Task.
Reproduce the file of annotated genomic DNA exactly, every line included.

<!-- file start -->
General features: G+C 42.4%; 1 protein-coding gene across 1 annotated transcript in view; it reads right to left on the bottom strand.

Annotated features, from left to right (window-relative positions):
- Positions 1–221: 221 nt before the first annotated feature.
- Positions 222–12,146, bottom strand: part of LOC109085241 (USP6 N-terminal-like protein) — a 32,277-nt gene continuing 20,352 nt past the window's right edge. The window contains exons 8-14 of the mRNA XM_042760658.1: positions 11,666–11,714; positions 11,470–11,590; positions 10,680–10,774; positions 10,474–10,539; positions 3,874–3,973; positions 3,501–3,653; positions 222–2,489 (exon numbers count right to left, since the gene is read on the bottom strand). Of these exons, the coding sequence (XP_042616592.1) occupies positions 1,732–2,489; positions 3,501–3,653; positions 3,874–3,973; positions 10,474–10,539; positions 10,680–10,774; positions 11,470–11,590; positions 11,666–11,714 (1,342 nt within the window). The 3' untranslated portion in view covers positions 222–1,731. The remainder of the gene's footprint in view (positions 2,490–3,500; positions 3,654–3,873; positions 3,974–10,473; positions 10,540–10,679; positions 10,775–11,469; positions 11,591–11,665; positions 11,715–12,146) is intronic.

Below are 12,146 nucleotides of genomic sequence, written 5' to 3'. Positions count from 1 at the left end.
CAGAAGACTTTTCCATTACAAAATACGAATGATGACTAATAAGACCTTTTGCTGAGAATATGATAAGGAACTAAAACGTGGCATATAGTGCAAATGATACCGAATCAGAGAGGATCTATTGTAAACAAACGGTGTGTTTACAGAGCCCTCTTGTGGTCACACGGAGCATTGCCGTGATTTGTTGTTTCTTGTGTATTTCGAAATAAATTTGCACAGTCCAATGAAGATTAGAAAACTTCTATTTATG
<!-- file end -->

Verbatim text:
General features: G+C 42.4%; 1 protein-coding gene across 1 annotated transcript in view; it reads right to left on the bottom strand.

Annotated features, from left to right (window-relative positions):
- Positions 1–221: 221 nt before the first annotated feature.
- Positions 222–12,146, bottom strand: part of LOC109085241 (USP6 N-terminal-like protein) — a 32,277-nt gene continuing 20,352 nt past the window's right edge. The window contains exons 8-14 of the mRNA XM_042760658.1: positions 11,666–11,714; positions 11,470–11,590; positions 10,680–10,774; positions 10,474–10,539; positions 3,874–3,973; positions 3,501–3,653; positions 222–2,489 (exon numbers count right to left, since the gene is read on the bottom strand). Of these exons, the coding sequence (XP_042616592.1) occupies positions 1,732–2,489; positions 3,501–3,653; positions 3,874–3,973; positions 10,474–10,539; positions 10,680–10,774; positions 11,470–11,590; positions 11,666–11,714 (1,342 nt within the window). The 3' untranslated portion in view covers positions 222–1,731. The remainder of the gene's footprint in view (positions 2,490–3,500; positions 3,654–3,873; positions 3,974–10,473; positions 10,540–10,679; positions 10,775–11,469; positions 11,591–11,665; positions 11,715–12,146) is intronic.

Below are 12,146 nucleotides of genomic sequence, written 5' to 3'. Positions count from 1 at the left end.
CAGAAGACTTTTCCATTACAAAATACGAATGATGACTAATAAGACCTTTTGCTGAGAATATGATAAGGAACTAAAACGTGGCATATAGTGCAAATGATACCGAATCAGAGAGGATCTATTGTAAACAAACGGTGTGTTTACAGAGCCCTCTTGTGGTCACACGGAGCATTGCCGTGATTTGTTGTTTCTTGTGTATTTCGAAATAAATTTGCACAGTCCAATGAAGATTAGAAAACTTCTATTTATG